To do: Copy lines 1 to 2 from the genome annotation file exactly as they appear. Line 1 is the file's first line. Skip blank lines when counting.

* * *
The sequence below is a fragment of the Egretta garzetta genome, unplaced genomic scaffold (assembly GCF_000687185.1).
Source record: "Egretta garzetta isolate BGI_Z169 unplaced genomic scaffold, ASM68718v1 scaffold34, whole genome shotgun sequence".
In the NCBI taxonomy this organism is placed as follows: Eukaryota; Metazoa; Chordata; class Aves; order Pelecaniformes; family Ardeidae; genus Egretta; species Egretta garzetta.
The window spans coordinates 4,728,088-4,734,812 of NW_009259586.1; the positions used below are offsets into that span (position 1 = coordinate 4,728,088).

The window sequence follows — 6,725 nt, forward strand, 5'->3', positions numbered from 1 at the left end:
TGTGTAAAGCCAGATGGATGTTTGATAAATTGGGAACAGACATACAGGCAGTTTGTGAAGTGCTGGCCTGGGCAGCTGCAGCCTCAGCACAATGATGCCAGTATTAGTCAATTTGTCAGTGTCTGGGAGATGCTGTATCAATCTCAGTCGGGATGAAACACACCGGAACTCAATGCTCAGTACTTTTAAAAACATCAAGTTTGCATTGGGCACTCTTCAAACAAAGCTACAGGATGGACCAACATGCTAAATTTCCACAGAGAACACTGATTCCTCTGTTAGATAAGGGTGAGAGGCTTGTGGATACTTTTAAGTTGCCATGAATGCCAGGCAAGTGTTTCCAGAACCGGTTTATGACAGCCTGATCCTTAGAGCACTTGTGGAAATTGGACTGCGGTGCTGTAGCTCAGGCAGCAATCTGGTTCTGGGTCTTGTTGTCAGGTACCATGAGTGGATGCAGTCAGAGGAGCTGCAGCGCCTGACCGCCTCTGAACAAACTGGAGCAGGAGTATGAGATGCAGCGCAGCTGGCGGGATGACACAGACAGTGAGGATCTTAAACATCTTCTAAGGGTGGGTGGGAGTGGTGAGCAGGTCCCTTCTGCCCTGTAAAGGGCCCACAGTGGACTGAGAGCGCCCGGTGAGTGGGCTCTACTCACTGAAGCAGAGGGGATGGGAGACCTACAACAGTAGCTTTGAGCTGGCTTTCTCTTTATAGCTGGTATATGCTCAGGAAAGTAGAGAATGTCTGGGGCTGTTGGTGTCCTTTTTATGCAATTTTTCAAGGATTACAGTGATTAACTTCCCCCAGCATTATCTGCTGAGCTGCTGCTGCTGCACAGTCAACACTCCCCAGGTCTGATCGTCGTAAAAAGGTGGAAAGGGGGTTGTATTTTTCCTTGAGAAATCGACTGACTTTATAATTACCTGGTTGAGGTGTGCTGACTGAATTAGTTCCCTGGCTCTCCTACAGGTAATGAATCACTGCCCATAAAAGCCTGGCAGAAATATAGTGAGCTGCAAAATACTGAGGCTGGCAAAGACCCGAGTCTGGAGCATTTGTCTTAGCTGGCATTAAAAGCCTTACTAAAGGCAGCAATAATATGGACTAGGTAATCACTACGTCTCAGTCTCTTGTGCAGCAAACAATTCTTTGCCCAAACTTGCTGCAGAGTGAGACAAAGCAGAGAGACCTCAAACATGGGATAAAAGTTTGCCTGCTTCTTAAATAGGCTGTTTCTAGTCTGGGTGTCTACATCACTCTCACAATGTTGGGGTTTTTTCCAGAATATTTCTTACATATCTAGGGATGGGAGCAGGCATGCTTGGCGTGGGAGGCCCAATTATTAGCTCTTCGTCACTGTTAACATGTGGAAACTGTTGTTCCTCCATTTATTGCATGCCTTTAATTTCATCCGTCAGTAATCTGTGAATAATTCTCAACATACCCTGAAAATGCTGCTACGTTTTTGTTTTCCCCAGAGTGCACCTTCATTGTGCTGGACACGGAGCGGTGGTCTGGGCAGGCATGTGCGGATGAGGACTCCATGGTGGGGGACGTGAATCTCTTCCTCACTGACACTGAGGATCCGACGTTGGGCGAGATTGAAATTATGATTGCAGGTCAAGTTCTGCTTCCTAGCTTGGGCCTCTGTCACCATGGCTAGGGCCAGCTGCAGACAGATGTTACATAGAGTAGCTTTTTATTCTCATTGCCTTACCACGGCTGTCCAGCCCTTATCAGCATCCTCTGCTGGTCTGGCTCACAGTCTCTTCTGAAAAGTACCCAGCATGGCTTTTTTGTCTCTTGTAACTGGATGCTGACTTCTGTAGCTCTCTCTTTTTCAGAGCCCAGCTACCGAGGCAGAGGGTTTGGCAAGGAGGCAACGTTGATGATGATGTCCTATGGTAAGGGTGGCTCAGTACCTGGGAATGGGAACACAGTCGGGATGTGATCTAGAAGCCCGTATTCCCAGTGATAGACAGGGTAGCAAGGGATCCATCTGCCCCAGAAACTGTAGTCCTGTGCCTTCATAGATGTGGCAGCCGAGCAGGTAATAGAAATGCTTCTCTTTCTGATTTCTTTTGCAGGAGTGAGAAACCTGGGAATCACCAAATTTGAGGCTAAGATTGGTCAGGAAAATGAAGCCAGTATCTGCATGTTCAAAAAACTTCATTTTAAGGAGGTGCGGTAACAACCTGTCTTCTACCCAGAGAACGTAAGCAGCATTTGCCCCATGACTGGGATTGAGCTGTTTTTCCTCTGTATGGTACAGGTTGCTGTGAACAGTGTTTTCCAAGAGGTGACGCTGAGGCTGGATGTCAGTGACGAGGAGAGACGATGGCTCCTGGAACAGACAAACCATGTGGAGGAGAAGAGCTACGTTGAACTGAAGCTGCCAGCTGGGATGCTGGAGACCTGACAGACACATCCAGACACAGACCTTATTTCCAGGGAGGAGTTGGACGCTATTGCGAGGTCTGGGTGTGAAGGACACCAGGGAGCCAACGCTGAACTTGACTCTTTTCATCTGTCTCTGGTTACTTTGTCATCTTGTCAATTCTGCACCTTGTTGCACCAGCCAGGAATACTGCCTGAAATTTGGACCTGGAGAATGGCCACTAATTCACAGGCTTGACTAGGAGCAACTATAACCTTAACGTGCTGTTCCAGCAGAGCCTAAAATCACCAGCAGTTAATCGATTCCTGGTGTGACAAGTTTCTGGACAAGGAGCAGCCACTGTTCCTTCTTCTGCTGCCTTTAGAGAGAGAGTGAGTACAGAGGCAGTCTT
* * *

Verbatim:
The sequence below is a fragment of the Egretta garzetta genome, unplaced genomic scaffold (assembly GCF_000687185.1).
Source record: "Egretta garzetta isolate BGI_Z169 unplaced genomic scaffold, ASM68718v1 scaffold34, whole genome shotgun sequence".